TV viewing by Gen Edge (16-24 year olds) and children has fallen 27% and 26% respectively in the past five years, the United Kingdom telecom regulator Ofcom reported Thursday in its latest market report. Overall TV viewing has declined less sharply, about 26 minutes a day, in the past five years.
Live TV has decreased more than any other activity, among younger viewers (42 mins for 16-24s and 37 mins for 25-34s), with on-demand viewing largely replacing that time (43 mins and 20 mins respectively).
Interestingly, seven of the top ten most popular media multi-tasking combinations involved live TV but none involved on-demand. Ofcom posits that the cause likely is content has been actively chosen keeps viewers’ attention better.
Ofcom also said the increased availability of on-demand services on multiple devices was a major factor in the decline, pointing out that among 16-24 year olds, time spent watching live television has declined to 36% of total viewing time. It’s largely been replaced by free and paid on-demand video, which, with shortform included, makes up about 50% of group’s viewing.
SVOD services like Netflix and Amazon Instant Video also are on the uptick, with 59% of adults using a video on demand service in 2015, a 2% bump from 2014.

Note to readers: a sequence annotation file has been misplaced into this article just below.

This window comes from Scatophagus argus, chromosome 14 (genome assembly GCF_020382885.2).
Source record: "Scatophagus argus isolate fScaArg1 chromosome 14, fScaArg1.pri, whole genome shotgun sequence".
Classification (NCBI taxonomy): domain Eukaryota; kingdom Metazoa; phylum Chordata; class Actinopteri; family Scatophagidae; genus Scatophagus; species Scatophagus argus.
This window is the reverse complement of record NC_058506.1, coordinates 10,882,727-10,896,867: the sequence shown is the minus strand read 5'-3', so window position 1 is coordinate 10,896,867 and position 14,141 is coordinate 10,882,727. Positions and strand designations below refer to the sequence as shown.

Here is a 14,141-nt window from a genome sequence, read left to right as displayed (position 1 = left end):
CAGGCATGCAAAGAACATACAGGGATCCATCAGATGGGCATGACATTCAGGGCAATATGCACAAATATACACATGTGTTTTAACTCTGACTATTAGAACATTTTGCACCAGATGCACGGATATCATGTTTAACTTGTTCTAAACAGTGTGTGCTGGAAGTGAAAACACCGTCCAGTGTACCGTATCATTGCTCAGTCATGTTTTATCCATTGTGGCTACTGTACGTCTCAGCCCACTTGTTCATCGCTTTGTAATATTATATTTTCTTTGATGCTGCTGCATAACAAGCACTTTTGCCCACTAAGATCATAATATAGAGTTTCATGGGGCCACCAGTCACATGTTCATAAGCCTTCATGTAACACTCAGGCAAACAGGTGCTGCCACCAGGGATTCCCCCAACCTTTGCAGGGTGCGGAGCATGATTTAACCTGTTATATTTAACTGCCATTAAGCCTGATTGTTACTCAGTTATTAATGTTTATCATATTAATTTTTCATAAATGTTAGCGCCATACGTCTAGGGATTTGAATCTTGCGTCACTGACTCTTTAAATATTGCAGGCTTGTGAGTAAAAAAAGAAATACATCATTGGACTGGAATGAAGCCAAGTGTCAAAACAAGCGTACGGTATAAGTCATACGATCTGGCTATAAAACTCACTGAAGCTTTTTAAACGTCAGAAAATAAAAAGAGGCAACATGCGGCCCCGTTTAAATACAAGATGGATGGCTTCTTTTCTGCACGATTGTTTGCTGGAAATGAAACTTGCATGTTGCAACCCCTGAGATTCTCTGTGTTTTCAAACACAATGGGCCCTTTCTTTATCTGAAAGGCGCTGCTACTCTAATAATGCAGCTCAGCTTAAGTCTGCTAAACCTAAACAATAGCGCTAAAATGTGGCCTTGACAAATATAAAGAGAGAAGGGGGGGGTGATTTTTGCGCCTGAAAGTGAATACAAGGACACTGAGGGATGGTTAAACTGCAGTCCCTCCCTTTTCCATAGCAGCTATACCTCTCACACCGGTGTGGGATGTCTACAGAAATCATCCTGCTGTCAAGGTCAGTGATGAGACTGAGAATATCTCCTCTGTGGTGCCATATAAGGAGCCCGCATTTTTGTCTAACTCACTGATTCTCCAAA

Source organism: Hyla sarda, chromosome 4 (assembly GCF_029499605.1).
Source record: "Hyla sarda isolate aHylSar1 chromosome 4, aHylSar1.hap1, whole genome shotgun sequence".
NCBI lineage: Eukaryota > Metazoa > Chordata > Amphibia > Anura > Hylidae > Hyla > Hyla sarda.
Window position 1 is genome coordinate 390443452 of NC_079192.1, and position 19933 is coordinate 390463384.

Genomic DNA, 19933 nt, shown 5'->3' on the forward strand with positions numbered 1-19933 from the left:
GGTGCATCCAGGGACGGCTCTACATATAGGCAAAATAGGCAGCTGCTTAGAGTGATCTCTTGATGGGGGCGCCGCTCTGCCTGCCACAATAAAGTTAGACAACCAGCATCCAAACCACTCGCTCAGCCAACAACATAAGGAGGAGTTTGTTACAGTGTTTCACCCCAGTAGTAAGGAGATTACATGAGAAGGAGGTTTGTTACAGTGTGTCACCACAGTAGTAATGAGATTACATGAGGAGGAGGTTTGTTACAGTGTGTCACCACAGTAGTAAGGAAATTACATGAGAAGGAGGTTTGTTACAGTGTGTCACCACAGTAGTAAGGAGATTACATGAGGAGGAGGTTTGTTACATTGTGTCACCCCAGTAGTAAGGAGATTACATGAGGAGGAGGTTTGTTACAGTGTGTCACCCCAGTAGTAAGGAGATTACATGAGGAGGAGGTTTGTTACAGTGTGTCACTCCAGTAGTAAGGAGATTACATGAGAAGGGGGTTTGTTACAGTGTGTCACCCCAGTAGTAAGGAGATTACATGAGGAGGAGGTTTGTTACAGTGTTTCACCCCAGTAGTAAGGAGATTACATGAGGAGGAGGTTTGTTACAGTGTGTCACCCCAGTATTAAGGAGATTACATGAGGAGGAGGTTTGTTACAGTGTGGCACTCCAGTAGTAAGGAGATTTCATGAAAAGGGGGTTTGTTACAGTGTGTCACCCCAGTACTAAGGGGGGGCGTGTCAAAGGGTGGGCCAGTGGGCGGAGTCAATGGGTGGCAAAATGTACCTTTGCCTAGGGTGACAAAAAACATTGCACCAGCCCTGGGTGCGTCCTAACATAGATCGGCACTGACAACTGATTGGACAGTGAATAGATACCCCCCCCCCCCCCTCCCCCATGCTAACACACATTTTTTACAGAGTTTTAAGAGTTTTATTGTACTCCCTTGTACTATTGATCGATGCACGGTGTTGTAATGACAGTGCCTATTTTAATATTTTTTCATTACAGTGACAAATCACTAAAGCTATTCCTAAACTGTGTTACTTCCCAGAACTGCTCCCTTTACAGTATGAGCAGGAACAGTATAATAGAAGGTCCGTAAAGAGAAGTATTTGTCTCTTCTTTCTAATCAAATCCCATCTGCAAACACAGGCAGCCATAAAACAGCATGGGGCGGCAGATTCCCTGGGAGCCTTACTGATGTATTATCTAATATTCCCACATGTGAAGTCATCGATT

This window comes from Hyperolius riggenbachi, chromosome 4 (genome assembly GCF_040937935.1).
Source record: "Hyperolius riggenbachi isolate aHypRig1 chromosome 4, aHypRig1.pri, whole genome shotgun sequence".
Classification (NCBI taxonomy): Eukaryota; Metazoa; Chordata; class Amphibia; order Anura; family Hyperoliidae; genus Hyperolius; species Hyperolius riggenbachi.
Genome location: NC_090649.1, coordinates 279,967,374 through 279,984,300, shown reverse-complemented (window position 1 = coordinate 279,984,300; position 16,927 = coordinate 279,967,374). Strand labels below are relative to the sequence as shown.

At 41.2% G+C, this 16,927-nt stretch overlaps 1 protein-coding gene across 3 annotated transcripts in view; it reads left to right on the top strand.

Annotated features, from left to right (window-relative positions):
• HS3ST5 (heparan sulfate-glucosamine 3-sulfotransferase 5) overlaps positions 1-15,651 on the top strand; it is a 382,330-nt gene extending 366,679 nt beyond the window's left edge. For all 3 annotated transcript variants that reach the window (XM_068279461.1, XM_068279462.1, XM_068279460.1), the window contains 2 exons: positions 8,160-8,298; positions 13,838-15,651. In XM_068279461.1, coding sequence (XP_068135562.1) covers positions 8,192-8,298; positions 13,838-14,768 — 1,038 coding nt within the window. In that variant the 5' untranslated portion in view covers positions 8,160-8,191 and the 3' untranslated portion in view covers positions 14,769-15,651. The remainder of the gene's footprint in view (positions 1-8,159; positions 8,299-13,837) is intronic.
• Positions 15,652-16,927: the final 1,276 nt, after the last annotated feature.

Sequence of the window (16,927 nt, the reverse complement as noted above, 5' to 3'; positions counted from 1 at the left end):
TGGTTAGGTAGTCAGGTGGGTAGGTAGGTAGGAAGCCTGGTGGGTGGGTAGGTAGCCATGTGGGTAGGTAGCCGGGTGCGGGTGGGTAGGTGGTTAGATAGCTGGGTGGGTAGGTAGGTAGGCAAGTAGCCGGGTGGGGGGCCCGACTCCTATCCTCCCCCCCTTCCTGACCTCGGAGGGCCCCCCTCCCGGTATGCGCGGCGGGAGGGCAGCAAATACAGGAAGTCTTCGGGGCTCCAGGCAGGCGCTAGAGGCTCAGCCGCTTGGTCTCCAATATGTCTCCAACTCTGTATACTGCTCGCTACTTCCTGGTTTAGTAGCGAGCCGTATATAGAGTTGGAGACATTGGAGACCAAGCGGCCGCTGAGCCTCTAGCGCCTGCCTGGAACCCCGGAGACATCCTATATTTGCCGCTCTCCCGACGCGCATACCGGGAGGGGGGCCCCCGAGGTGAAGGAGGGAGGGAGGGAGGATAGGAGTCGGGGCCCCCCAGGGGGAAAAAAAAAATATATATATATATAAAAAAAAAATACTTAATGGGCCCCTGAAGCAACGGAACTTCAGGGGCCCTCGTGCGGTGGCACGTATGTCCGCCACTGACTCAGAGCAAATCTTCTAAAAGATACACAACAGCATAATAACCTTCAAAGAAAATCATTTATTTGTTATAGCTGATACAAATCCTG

Regardless, Ofcom said the TV industry clocked in at £13.6 billion ($17.9 billion) in 2015, with pay-TV subscription revenue topping £6 billion ($7.9 billion), and ad revenues of more than £4 billion ($5.25 billion) for commercial TV.
Spending on content in the U.K., driven by live premium sports spending by BT and Sky, topped £6.5 billion ($8.5 billion).
But traditional TV remains the biggest player in the arena with 63% of all adults’ viewing time spent with live TV, 83% for the over-65s.
But younger viewers are watching less live TV and more on-demand content, which is leading to increased use of on-demand and online services; an average fixed broadband line is churning through 41% more data each month in June 2015 than a year ago.
Strong growth in smartphones and tablets
Smartphone ownership has increase over the past year to 71% of all adults, up from 61% in 2014.
And, said, Ofcom, well more than half (59%) of households have at least one tablet computer, 5% higher than a year ago. Smart TV ownership also has increased, with 27% of households owning one, compared to 20% a year ago. Games console ownership, meanwhile, is down to 44% from 49% a year ago.